When you take the time to really think about it, somewhere in our family tree we all have that crazy relative who has done something weird, or a co-worker whose elevator has skipped a few floors. It might even be something you've noticed on the news or on the drive home… you just never know where the next interesting story will come from. No matter where we are there's always something out of the ordinary going to happen sooner or later. And, as long as that keeps happening, I'll keep writing. I guess there's really only one way to explain people and the crazy situations we all get into.... wherever you go, no matter where you are... something wacky,insane, or downright crazy just might happen.



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So true Gonzo! When I tell myself, "Now I've heard everything", something new comes along. You look at life thru the lens of a writer, always seeing the inner story. That's a gift, and we are lucky that you can bring out things in life that we are aware of, but when you bring it out, it has a deeper meaning. So keep looking thru that lens and keep writing!


Golly Gee... I didn't know I did that. LOL

Hey, thanks a million Joe... your comments are an inspiration. Thanks buddy

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Its nice to read about people that experience the same crazy day to day things that happen when you work in an auto repair facility. I try to explain these things to my wife who doesn't have a clue what I'm trying to explain to her.

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Its nice to read about people that experience the same crazy day to day things that happen when you work in an auto repair facility. I try to explain these things to my wife who doesn't have a clue what I'm trying to explain to her.


For Christmas get her a copy of my book. After she reads it she'll understand.... after she stops laughing... LOL

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  • Have you checked out Joe's Latest Blog?

      Got your attention? Good. The truth is, there is no such thing as the perfect technician pay plan. There are countless ways to create any pay plan. I’ve heard all the claims and opinions, and to be honest, it’s getting a little frustrating. Claims that an hourly paid pay plan cannot motivate. That flat rate is the only way to truly get the most production from your technicians. And then there’s the hybrid performance-based pay plan that many claim is the best.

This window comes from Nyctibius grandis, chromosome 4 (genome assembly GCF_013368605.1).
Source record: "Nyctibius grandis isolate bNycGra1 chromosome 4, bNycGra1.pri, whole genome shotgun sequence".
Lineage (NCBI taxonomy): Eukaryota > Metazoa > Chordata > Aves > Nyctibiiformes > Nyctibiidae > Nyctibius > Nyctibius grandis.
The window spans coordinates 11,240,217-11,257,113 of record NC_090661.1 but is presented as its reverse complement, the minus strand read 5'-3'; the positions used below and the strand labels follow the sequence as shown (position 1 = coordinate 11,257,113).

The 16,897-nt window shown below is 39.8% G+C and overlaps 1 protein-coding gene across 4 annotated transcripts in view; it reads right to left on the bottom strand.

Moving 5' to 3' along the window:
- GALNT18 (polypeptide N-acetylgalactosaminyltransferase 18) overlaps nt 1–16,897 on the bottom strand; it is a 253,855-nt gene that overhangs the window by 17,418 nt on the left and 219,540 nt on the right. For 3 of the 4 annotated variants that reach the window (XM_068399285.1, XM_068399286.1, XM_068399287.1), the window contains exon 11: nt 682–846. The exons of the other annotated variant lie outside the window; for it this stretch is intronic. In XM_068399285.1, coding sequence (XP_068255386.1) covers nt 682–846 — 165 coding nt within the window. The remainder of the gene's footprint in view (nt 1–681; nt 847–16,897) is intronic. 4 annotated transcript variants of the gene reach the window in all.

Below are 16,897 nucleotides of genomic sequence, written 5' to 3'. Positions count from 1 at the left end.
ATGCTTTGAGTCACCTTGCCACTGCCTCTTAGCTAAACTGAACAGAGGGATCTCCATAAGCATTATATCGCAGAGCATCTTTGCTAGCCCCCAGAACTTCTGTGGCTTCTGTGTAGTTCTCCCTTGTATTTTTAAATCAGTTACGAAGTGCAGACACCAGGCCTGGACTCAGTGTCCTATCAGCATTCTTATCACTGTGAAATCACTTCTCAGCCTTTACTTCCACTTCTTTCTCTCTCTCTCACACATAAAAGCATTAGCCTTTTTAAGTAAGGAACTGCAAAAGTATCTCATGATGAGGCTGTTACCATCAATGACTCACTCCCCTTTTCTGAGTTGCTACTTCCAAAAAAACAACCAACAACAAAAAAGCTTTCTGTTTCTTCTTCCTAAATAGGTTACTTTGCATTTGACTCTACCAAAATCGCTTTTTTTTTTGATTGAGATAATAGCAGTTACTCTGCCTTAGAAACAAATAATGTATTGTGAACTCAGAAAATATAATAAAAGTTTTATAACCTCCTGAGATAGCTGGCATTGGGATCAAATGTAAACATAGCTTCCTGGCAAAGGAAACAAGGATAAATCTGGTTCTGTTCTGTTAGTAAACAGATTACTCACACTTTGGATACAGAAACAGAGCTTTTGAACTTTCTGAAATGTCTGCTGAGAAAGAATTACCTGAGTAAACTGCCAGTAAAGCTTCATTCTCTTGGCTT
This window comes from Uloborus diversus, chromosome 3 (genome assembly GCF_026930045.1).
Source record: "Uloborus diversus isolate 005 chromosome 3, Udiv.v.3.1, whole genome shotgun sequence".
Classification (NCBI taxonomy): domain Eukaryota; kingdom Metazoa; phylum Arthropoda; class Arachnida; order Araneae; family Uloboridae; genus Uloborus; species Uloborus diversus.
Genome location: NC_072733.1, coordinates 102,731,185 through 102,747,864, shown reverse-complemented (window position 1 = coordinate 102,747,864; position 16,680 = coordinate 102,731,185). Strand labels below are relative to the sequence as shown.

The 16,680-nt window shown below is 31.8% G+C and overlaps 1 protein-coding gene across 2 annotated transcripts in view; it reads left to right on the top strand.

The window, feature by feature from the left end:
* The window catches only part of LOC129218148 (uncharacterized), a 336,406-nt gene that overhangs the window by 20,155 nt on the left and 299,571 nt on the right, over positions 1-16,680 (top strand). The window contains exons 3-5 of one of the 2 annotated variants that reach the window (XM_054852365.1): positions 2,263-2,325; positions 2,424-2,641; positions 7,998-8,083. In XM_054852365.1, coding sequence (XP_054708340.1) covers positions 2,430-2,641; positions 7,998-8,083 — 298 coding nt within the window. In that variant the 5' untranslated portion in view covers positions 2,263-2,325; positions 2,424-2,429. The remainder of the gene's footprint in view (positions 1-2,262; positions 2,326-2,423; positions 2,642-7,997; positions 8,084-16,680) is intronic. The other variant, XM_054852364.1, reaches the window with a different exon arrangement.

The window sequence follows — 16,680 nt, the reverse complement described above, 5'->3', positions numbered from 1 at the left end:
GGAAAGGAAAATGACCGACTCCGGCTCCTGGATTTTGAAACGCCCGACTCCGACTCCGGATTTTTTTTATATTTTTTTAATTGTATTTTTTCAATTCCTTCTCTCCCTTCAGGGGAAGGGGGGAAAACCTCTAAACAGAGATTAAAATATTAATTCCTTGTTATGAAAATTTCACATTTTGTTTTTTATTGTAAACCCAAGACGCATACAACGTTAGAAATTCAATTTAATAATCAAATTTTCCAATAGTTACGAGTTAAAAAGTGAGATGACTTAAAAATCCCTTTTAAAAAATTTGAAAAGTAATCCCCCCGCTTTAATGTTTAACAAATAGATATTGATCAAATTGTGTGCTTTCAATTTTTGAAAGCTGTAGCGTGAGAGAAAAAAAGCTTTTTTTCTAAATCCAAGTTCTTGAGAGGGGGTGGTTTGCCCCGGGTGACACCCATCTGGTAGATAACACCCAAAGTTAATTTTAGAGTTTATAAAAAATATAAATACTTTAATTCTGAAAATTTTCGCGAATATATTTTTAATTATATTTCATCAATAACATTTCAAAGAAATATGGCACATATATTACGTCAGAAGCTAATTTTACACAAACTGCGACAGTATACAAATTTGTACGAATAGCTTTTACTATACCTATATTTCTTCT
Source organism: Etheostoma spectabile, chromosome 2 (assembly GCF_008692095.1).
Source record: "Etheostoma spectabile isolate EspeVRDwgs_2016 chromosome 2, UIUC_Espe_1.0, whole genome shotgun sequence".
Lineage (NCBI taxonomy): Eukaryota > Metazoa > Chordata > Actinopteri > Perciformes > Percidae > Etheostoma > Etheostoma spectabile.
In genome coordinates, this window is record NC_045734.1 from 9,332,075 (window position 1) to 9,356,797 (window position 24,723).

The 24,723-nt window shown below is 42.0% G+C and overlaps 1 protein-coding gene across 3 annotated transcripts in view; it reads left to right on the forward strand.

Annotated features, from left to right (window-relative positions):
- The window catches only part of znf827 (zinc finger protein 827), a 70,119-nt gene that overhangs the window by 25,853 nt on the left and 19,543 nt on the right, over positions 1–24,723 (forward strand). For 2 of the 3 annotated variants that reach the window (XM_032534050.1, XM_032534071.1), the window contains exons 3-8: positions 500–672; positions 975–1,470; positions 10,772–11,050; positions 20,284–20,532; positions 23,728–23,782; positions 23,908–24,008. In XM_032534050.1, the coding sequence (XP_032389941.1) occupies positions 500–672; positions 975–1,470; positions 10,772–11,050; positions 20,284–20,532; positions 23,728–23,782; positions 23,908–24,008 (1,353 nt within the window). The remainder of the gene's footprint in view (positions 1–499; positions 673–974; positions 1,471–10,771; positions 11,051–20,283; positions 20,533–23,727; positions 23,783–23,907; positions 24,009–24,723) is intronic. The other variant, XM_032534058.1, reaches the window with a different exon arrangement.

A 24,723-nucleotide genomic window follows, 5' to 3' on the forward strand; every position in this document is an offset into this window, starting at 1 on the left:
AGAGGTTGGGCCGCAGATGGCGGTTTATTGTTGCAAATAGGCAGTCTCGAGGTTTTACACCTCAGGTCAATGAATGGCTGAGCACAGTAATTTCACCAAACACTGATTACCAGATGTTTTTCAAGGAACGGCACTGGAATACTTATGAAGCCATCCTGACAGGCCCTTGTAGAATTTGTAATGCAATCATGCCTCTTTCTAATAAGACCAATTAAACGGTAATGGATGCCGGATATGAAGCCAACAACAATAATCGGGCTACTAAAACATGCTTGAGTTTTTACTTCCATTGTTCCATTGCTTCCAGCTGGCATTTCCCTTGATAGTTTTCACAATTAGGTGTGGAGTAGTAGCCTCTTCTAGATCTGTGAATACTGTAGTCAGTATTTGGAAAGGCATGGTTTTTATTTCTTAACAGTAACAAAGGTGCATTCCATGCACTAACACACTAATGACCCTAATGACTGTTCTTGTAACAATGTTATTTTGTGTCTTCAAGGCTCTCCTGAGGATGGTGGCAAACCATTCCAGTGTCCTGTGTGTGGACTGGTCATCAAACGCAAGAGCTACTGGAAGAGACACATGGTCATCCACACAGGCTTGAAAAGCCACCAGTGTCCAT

At a recent industry event, a shop owner from the Midwest boasted about his flat-rate techs and insisted that this pay plan should be adopted by all shops across the country. When I informed him that in states like New York, you cannot pay flat-rate, he was shocked. “Then how do you motivate your techs” he asked me.
      I remember the day in 1986 when I hired the best technician who ever worked for me in my 41 years as an automotive shop owner. We’ll call him Hal. When Hal reviewed my pay plan for him, and the incentive bonus document, he stared at it for a minute, looked up, and said, “Joe, this looks good, but here’s what I want.” He then wrote on top of the document the weekly salary he wanted. It was a BIG number. He went on to say, “Joe, I need to take home a certain amount of money. I have a home, a wife, two kids, and my Harly Davidson. I will work hard and produce for you. I don’t need an incentive bonus to do my work.” And he did, for the next 30 years, until the day he retired.
      Everyone is entitled to their opinion. So, here’s mine. Money is a motivator, but not the only motivator, and not the best motivator either. We have all heard this scenario, “She quit ABC Auto Center, to get a job at XYZ Auto Repair, and she’s making less money now at XYZ!” We all know that people don’t leave companies, they leave the people they work for or work with.
      With all this said, I do believe that an incentive-based pay plan can work. However, I also believe that a technician must be paid a very good base wage that is commensurate with their ability, experience, and certifications. I also believe that in addition to money, there needs to be a great benefits package. But the icing on the cake in any pay plan is the culture, mission, and vision of the company, which takes strong leadership. And let’s not forget that motivation also comes from praise, recognition, respect, and when technicians know that their work matters.
      Rather than looking for that elusive perfect pay plan, sit down with your technician. Find out what motivates them. What their goals are. Why do they get out of bed in the morning? When you tie their goals with your goals, you will have one powerful pay plan.